Insights into Editorial: Pacific Ocean’s 11: on TPP without U.S.
Insights into Editorial: Pacific Ocean’s 11: on TPP without U.S.
In a major breakthrough, trade ministers from 11 Pacific Rim countries said they reached a deal to proceed with the free-trade Trans-Pacific Partnership deal that was in doubt after US President abandoned it.
The revival of the Trans-Pacific Partnership minus the U.S. opens opportunities for India.
TPP in a nutshell
Twelve countries that border the Pacific Ocean signed up to the TPP in February 2016, representing roughly 40% of the world’s economic output.
- The pact aimed to deepen economic ties between these nations, slashing tariffs and fostering trade to boost growth. Members had also hoped to foster a closer relationship on economic policies and regulation.
- The agreement was designed so that it could eventually create a new single market, something like that of the EU.
- But all 12 nations needed to ratify it, before it could come into effect.
- US participation was the major linchpin for the deal. It may be possible for the other countries to forge a smaller scale pact in its place, but it can’t go ahead in its current form.
- Those other member states are: Japan, Malaysia, Vietnam, Singapore, Brunei, Australia, New Zealand, Canada, Mexico, Chile and Peru.
Former President Barack Obama treated trade deals as a priority during his tenure, and this particular deal would have bolstered America’s position in the Asia-Pacific region, where China is growing in influence.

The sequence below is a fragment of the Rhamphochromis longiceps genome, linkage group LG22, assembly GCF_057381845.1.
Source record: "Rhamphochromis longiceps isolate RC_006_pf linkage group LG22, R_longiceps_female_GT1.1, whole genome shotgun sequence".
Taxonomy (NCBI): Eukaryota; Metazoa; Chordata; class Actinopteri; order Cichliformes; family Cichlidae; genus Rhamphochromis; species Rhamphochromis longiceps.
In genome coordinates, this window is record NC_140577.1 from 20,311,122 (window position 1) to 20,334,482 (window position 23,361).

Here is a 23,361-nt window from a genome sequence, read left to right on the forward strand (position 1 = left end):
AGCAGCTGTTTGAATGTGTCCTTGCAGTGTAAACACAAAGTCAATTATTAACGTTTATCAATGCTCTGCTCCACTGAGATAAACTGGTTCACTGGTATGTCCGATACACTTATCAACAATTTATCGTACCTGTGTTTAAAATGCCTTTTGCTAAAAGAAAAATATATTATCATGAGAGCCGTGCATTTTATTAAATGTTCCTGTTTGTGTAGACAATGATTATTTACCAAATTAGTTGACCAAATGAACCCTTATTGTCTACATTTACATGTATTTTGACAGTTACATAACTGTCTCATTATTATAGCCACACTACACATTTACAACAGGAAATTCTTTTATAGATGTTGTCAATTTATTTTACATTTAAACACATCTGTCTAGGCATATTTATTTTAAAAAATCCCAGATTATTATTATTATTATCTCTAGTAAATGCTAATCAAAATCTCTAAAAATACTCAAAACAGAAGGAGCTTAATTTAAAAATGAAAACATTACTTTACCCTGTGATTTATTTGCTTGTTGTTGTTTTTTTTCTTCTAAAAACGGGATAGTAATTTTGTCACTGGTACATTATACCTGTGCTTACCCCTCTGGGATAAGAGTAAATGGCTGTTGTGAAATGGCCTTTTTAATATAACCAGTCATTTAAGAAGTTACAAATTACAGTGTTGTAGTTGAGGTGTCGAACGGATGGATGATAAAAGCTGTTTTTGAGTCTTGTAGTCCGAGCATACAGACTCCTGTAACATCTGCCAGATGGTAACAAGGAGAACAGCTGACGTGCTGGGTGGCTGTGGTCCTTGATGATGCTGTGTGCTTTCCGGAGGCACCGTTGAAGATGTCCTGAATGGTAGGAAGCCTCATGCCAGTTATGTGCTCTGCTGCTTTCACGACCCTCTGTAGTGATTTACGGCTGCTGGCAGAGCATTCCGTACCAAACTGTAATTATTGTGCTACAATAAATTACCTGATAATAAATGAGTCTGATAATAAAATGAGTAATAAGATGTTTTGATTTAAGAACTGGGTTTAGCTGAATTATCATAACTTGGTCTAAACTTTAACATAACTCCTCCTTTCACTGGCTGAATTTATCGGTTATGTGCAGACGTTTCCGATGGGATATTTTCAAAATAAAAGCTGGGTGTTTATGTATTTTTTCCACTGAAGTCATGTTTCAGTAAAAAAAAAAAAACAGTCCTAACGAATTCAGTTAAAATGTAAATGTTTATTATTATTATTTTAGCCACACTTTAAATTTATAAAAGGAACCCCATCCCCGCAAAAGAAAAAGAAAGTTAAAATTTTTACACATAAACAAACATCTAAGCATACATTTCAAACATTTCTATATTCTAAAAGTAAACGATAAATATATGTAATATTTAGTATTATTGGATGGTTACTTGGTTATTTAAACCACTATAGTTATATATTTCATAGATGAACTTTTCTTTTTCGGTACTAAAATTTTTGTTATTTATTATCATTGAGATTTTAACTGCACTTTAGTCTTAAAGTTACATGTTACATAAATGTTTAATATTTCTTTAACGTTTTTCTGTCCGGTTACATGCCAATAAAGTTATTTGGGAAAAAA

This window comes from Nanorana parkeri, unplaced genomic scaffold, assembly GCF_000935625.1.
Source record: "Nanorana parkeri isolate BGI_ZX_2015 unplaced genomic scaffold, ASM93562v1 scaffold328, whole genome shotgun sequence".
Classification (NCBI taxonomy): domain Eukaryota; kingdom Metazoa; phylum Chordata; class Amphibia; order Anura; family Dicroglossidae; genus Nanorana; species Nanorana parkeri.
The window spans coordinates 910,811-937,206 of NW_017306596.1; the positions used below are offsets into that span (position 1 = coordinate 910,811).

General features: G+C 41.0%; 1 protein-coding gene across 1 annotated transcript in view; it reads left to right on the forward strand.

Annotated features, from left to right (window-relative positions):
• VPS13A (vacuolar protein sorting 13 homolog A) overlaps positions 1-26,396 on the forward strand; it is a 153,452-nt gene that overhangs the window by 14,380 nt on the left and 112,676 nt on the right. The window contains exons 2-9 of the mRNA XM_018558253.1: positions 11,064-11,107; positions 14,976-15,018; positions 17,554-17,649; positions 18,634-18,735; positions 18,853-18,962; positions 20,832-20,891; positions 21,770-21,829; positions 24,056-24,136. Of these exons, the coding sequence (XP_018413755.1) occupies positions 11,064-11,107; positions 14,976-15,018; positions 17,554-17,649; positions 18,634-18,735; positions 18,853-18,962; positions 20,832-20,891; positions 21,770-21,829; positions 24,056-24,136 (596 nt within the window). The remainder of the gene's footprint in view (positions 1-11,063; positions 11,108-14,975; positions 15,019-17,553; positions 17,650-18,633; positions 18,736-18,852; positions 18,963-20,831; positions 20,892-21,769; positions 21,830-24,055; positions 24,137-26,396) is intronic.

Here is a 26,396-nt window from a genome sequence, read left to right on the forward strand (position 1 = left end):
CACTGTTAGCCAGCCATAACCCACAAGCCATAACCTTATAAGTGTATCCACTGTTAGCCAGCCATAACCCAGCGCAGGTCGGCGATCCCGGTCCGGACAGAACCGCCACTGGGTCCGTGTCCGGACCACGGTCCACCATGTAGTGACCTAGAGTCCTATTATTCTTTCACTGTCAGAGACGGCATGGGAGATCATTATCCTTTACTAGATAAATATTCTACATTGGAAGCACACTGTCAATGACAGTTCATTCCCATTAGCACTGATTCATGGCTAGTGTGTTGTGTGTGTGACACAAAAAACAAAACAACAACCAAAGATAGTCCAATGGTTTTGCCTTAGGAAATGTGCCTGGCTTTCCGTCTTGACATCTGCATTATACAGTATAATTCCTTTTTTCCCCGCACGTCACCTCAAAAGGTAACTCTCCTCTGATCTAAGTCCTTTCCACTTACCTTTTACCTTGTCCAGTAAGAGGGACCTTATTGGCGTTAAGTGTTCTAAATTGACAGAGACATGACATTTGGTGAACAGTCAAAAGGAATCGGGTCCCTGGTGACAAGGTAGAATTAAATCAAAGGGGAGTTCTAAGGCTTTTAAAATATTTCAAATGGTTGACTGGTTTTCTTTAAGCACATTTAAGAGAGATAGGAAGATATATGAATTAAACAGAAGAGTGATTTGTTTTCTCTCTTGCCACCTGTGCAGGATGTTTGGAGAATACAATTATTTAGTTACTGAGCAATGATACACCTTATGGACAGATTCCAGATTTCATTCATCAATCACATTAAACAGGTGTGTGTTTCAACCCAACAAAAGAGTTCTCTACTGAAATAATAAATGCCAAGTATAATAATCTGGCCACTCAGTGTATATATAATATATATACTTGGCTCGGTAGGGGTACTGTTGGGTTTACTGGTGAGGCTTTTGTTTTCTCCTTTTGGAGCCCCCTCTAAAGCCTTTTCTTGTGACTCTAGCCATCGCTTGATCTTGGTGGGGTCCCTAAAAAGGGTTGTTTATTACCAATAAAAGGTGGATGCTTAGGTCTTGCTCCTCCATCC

But US opponents have characterised the TPP as a secretive deal that favoured big business and other countries at the expense of American jobs and national sovereignty.
How big a deal was the TPP?
The 12 countries involved have a collective population of about 800 million – almost double that of the European Union’s single market. The 12-nation would-be bloc is already responsible for 40% of world trade.
The deal was seen as a remarkable achievement given the very different approaches and standards within the member countries, including environmental protection, workers’ rights and regulatory coherence – not to mention the special protections that some countries have for certain industries.
The US pulling out will be seen as big blow for other nations that signed up.
United States withdrawal
US President argued that the agreement would “undermine” the U.S. economy and their independence.
- Instead he introduced an economic strategy of “putting America first”, stating that he would negotiate “fair, bilateral trade deals that bring jobs and industry back onto American shores.
- As part of this plan, Trump confirmed his intent for the United States to withdraw from the Trans-Pacific Partnership on his first day in office.
Without the US does it definitely fail?
To take effect, the deal would have had to be ratified by February 2018 by at least six countries that account for 85% of the group’s economic output. The US would need to be on board to meet that last condition (US contributed 60% of the combined Gross Domestic Product of the 12 members).
TPP’s future was uncertain given US withdrawal. Several signatories signalled their intentions to rework TPP without US participation.